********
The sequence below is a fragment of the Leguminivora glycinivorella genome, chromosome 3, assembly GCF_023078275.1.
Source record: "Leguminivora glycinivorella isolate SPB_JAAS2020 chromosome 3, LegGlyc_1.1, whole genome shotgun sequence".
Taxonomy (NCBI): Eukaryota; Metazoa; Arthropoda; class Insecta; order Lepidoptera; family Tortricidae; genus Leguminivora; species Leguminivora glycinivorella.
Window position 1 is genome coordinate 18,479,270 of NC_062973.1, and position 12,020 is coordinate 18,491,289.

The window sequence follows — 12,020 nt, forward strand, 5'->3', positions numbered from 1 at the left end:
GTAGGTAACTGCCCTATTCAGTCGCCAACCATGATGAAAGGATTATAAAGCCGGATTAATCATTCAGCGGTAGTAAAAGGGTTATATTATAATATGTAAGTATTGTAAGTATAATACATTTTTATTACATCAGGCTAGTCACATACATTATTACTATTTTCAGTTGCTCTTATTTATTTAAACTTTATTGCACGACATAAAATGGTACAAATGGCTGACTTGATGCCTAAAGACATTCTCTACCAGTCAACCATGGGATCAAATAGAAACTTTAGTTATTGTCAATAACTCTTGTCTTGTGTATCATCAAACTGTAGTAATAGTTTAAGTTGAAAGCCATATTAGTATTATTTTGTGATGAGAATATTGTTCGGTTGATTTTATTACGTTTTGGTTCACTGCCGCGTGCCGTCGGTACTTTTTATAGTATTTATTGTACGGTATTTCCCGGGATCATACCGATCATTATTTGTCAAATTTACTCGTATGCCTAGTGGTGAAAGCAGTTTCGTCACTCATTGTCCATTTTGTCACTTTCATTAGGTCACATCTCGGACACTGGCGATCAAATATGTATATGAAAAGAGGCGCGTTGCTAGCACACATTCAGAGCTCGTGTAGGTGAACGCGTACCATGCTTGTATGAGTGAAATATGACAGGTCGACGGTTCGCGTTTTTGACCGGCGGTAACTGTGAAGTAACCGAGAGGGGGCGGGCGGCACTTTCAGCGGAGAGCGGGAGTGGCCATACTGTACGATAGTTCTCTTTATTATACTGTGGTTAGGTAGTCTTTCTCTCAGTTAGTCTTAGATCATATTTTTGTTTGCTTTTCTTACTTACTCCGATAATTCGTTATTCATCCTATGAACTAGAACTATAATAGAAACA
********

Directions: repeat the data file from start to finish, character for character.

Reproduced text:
The sequence below is a fragment of the Leguminivora glycinivorella genome, chromosome 3, assembly GCF_023078275.1.
Source record: "Leguminivora glycinivorella isolate SPB_JAAS2020 chromosome 3, LegGlyc_1.1, whole genome shotgun sequence".
Taxonomy (NCBI): Eukaryota; Metazoa; Arthropoda; class Insecta; order Lepidoptera; family Tortricidae; genus Leguminivora; species Leguminivora glycinivorella.
Window position 1 is genome coordinate 18,479,270 of NC_062973.1, and position 12,020 is coordinate 18,491,289.

The window sequence follows — 12,020 nt, forward strand, 5'->3', positions numbered from 1 at the left end:
GTAGGTAACTGCCCTATTCAGTCGCCAACCATGATGAAAGGATTATAAAGCCGGATTAATCATTCAGCGGTAGTAAAAGGGTTATATTATAATATGTAAGTATTGTAAGTATAATACATTTTTATTACATCAGGCTAGTCACATACATTATTACTATTTTCAGTTGCTCTTATTTATTTAAACTTTATTGCACGACATAAAATGGTACAAATGGCTGACTTGATGCCTAAAGACATTCTCTACCAGTCAACCATGGGATCAAATAGAAACTTTAGTTATTGTCAATAACTCTTGTCTTGTGTATCATCAAACTGTAGTAATAGTTTAAGTTGAAAGCCATATTAGTATTATTTTGTGATGAGAATATTGTTCGGTTGATTTTATTACGTTTTGGTTCACTGCCGCGTGCCGTCGGTACTTTTTATAGTATTTATTGTACGGTATTTCCCGGGATCATACCGATCATTATTTGTCAAATTTACTCGTATGCCTAGTGGTGAAAGCAGTTTCGTCACTCATTGTCCATTTTGTCACTTTCATTAGGTCACATCTCGGACACTGGCGATCAAATATGTATATGAAAAGAGGCGCGTTGCTAGCACACATTCAGAGCTCGTGTAGGTGAACGCGTACCATGCTTGTATGAGTGAAATATGACAGGTCGACGGTTCGCGTTTTTGACCGGCGGTAACTGTGAAGTAACCGAGAGGGGGCGGGCGGCACTTTCAGCGGAGAGCGGGAGTGGCCATACTGTACGATAGTTCTCTTTATTATACTGTGGTTAGGTAGTCTTTCTCTCAGTTAGTCTTAGATCATATTTTTGTTTGCTTTTCTTACTTACTCCGATAATTCGTTATTCATCCTATGAACTAGAACTATAATAGAAACA